They further stated that: “After two decades of its establishment, we believe that the EFCC should have garnered enough experience to be strictly professional. But, alas, that doesn’t seem to be the case now. The Commission commits unforgivable legal and procedural faux pas that makes it lose considerable percentage of its cases in Court. For one, the Commission’s agents don’t seem to be thorough enough in their investigations especially in cases that have political undertones.

“Due to lack of merits in those cases, oftentimes, the Commission exposes itself to unnecessary public ridicules and embarrasses itself in Court. Any litigation on corruption founded on political conspiracy will always have no merits to pursue it because the Courts won’t ever be convinced otherwise.

“We can see that one of the major agenda of the current administration of President Bola Tinubu is also to fight corruption. We doubt very much that the Commission can meet up with the expected standards as envisaged by the current administration,” the group added.

Giving a background of their age-long activities geared towards fruitful anti-corruption struggles, the frontline acitivists said: “As rights anti-corruption organisations, we have been in the vanguard of clamouring for corruption to be eliminated from Nigeria’s civil service and governance for years. We are convinced that corruption, above any other factor, is responsible for the myriads of developmental challenges confronting Nigeria from a long time even before now.”

They stated: ”That was why we celebrated the establishment of the Independent Corrupt Practices Commission in the year 2000 and the Economic and Financial Crimes Commission (EFCC) in 2003, believing that these two elite anti-corruption agencies would stamp out corruption from our system if not completely but, at least, considerably. It was a good step in a good direction.

“But we have observed a disturbing trend in the operations of one of these two anti-corruption agencies, the EFCC, which tends towards political witch-hunt. Of course, this didn’t start today but we

but we have to exorcise that spirit from the soul and body of the EFCC.

“There are two major disagreeable patterns in EFCC’s modus operandi for a long time now that should never have been part of any anti-corruption regime and these are politicisation of cases and media trials through excessive sensationalism of cases under investigation.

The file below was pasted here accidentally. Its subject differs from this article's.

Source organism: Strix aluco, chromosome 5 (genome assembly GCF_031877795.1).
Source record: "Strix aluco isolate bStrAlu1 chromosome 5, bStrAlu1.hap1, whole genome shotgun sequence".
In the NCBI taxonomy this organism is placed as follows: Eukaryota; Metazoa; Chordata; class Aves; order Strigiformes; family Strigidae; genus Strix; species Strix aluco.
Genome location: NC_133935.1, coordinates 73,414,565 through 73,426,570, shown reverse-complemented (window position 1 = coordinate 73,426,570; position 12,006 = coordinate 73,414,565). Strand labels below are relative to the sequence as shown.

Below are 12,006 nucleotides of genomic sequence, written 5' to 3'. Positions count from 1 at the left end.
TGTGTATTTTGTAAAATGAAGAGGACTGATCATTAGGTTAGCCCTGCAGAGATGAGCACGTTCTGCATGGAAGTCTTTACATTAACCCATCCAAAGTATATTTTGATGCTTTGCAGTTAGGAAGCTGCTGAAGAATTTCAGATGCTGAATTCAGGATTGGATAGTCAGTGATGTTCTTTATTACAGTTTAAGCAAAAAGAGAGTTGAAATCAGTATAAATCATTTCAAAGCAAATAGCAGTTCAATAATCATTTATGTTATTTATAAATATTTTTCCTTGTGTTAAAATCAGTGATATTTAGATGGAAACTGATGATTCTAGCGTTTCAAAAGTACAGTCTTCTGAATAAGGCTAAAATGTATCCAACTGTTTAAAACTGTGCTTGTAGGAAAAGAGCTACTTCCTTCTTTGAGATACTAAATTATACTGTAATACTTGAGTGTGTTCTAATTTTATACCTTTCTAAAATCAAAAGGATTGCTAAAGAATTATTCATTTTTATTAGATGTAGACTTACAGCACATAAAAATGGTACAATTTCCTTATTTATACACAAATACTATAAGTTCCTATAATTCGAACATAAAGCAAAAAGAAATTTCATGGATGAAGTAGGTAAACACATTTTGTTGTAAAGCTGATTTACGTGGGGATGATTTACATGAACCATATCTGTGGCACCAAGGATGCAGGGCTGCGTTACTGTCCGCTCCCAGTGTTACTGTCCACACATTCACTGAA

“We have witnessed occasions in this country when the EFCC arrested all members of a state assembly, whisked them to their Abuja headquarters, only for the latter to return to their state and commence impeachment proceedings against their state governor. Any anti-corruption exercise that applies tools of intimidation and blackmail loses its integrity and public trust ultimately, including international support.”

“We remember vividly how only five out of a 24-member legislature of Plateau in 2006 met at 6:00 a.m. and ‘impeached’ ex-gov Joshua Dariye after their alleged meeting with EFCC operatives.

“We cried out at that time that politicising the operations of the commission would kill its noble objectives. Moreover, you don’t need to use extra-constitutional means in fighting the anti-corruption war because you cannot use corrupt means to fight corruption successfully.

There were, at least, three more instances in this regard,” according to them.

“After much advocacy by NGOs and other concerned activists, this trend seemed to stop for a while only to rear its ugly head again under the ignoble tenure of Mr Rasheed Bawa. That error of judgment and the heavy corruption allegations against Bawa were mostly responsible for his premature but well-deserved removal from office last year.

“We had assumed that that would be the end of such misuse of the EFCC by political gladiators who have discovered the use of the commission as a veritable tool of political victimisation and score-settling. But it does seem now that we are wrong.We are disappointed that the current EFCC leadership seems to have decided to tow the line of the ignoble Bawa way of doing things the wrong way,” the group said.